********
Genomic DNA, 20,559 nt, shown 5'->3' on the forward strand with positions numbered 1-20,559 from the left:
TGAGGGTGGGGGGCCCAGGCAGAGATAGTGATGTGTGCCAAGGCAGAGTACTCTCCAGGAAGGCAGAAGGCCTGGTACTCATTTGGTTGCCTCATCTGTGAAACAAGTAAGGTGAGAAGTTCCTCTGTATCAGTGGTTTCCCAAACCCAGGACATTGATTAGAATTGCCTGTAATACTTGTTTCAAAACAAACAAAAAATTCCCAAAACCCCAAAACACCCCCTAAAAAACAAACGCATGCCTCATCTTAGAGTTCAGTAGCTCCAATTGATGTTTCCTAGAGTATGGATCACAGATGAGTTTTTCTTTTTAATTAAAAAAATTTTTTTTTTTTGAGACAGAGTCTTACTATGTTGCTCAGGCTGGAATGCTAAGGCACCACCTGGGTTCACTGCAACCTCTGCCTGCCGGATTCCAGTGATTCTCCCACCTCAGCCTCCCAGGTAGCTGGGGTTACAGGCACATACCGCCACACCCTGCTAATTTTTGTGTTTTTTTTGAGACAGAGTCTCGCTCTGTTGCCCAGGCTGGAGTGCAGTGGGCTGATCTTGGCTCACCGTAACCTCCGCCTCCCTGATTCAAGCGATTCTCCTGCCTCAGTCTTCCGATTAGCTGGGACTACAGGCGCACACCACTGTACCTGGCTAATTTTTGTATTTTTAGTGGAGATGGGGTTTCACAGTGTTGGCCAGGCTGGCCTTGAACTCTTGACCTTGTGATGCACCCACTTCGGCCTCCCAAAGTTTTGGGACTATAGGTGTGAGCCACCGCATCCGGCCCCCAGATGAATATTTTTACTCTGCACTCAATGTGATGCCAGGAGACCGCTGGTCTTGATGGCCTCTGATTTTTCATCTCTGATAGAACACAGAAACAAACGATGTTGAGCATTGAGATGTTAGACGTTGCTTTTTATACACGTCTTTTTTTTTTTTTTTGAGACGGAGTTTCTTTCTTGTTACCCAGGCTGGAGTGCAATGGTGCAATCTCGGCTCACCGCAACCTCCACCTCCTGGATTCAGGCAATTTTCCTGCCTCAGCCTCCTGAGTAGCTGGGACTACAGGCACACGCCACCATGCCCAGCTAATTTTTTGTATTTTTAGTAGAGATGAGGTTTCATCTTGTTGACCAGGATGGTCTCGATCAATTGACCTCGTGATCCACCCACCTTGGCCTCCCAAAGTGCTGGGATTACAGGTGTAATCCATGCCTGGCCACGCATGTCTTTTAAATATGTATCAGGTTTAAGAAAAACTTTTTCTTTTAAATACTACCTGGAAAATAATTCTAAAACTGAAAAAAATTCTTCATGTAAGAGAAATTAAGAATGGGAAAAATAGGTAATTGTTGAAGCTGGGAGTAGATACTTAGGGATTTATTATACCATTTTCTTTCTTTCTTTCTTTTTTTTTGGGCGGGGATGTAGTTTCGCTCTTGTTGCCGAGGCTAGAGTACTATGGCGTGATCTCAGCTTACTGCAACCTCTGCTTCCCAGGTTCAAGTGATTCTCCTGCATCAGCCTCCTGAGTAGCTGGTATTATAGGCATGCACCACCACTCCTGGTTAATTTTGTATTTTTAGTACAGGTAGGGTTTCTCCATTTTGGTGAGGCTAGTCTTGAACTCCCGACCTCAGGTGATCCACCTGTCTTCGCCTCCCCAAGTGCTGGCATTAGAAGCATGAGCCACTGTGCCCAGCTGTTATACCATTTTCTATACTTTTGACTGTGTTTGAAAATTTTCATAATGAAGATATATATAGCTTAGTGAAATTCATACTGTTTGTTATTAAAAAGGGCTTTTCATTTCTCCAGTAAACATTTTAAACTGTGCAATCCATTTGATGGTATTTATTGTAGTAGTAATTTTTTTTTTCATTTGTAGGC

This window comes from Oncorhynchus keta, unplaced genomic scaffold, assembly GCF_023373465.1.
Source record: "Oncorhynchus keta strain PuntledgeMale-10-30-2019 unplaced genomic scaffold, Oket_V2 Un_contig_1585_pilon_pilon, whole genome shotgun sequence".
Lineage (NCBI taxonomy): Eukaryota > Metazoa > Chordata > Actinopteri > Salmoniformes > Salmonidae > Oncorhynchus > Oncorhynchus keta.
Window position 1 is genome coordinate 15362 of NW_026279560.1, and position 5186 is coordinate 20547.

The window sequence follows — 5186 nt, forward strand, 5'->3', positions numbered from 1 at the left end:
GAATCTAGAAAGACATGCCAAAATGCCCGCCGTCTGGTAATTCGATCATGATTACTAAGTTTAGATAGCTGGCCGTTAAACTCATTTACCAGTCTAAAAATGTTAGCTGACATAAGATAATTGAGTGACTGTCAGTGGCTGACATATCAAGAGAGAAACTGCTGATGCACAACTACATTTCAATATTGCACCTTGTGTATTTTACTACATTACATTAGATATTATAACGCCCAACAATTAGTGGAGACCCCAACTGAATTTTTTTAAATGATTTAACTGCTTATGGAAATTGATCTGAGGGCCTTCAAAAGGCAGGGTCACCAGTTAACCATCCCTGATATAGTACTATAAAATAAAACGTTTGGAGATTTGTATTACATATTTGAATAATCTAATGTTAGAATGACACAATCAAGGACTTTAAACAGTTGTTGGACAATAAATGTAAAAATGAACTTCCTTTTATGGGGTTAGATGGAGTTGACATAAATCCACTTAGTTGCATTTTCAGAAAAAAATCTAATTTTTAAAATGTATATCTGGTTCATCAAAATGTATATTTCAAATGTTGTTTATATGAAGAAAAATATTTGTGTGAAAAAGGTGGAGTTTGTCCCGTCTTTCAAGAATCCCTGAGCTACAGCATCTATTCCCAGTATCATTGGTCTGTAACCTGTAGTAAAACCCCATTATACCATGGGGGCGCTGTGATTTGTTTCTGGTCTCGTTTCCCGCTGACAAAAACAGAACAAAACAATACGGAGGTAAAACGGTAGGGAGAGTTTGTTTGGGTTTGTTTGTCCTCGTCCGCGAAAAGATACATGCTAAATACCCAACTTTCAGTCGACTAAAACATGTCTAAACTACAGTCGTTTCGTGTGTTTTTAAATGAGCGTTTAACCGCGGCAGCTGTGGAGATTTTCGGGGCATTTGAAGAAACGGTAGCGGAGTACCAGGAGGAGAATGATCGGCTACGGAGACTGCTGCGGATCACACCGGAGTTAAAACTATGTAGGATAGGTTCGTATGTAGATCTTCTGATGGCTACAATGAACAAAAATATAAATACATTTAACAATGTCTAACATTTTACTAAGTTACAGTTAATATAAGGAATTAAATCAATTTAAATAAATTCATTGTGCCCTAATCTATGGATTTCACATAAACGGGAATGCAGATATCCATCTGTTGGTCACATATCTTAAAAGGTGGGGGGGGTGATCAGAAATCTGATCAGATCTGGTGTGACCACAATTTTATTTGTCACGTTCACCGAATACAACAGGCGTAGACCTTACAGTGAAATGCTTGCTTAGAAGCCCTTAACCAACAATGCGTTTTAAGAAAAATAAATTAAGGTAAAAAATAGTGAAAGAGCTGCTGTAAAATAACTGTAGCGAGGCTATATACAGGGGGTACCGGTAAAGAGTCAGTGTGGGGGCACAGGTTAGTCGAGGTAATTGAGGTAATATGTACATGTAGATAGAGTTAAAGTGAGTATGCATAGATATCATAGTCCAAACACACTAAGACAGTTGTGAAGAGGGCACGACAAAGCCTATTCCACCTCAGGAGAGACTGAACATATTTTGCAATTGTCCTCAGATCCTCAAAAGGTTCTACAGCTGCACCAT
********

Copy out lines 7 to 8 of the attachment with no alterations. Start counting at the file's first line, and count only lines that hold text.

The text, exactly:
The window sequence follows — 5186 nt, forward strand, 5'->3', positions numbered from 1 at the left end:
GAATCTAGAAAGACATGCCAAAATGCCCGCCGTCTGGTAATTCGATCATGATTACTAAGTTTAGATAGCTGGCCGTTAAACTCATTTACCAGTCTAAAAATGTTAGCTGACATAAGATAATTGAGTGACTGTCAGTGGCTGACATATCAAGAGAGAAACTGCTGATGCACAACTACATTTCAATATTGCACCTTGTGTATTTTACTACATTACATTAGATATTATAACGCCCAACAATTAGTGGAGACCCCAACTGAATTTTTTTAAATGATTTAACTGCTTATGGAAATTGATCTGAGGGCCTTCAAAAGGCAGGGTCACCAGTTAACCATCCCTGATATAGTACTATAAAATAAAACGTTTGGAGATTTGTATTACATATTTGAATAATCTAATGTTAGAATGACACAATCAAGGACTTTAAACAGTTGTTGGACAATAAATGTAAAAATGAACTTCCTTTTATGGGGTTAGATGGAGTTGACATAAATCCACTTAGTTGCATTTTCAGAAAAAAATCTAATTTTTAAAATGTATATCTGGTTCATCAAAATGTATATTTCAAATGTTGTTTATATGAAGAAAAATATTTGTGTGAAAAAGGTGGAGTTTGTCCCGTCTTTCAAGAATCCCTGAGCTACAGCATCTATTCCCAGTATCATTGGTCTGTAACCTGTAGTAAAACCCCATTATACCATGGGGGCGCTGTGATTTGTTTCTGGTCTCGTTTCCCGCTGACAAAAACAGAACAAAACAATACGGAGGTAAAACGGTAGGGAGAGTTTGTTTGGGTTTGTTTGTCCTCGTCCGCGAAAAGATACATGCTAAATACCCAACTTTCAGTCGACTAAAACATGTCTAAACTACAGTCGTTTCGTGTGTTTTTAAATGAGCGTTTAACCGCGGCAGCTGTGGAGATTTTCGGGGCATTTGAAGAAACGGTAGCGGAGTACCAGGAGGAGAATGATCGGCTACGGAGACTGCTGCGGATCACACCGGAGTTAAAACTATGTAGGATAGGTTCGTATGTAGATCTTCTGATGGCTACAATGAACAAAAATATAAATACATTTAACAATGTCTAACATTTTACTAAGTTACAGTTAATATAAGGAATTAAATCAATTTAAATAAATTCATTGTGCCCTAATCTATGGATTTCACATAAACGGGAATGCAGATATCCATCTGTTGGTCACATATCTTAAAAGGTGGGGGGGGTGATCAGAAATCTGATCAGATCTGGTGTGACCACAATTTTATTTGTCACGTTCACCGAATACAACAGGCGTAGACCTTACAGTGAAATGCTTGCTTAGAAGCCCTTAACCAACAATGCGTTTTAAGAAAAATAAATTAAGGTAAAAAATAGTGAAAGAGCTGCTGTAAAATAACTGTAGCGAGGCTATATACAGGGGGTACCGGTAAAGAGTCAGTGTGGGGGCACAGGTTAGTCGAGGTAATTGAGGTAATATGTACATGTAGATAGAGTTAAAGTGAGTATGCATAGATATCATAGTCCAAACACACTAAGACAGTTGTGAAGAGGGCACGACAAAGCCTATTCCACCTCAGGAGAGACTGAACATATTTTGCAATTGTCCTCAGATCCTCAAAAGGTTCTACAGCTGCACCAT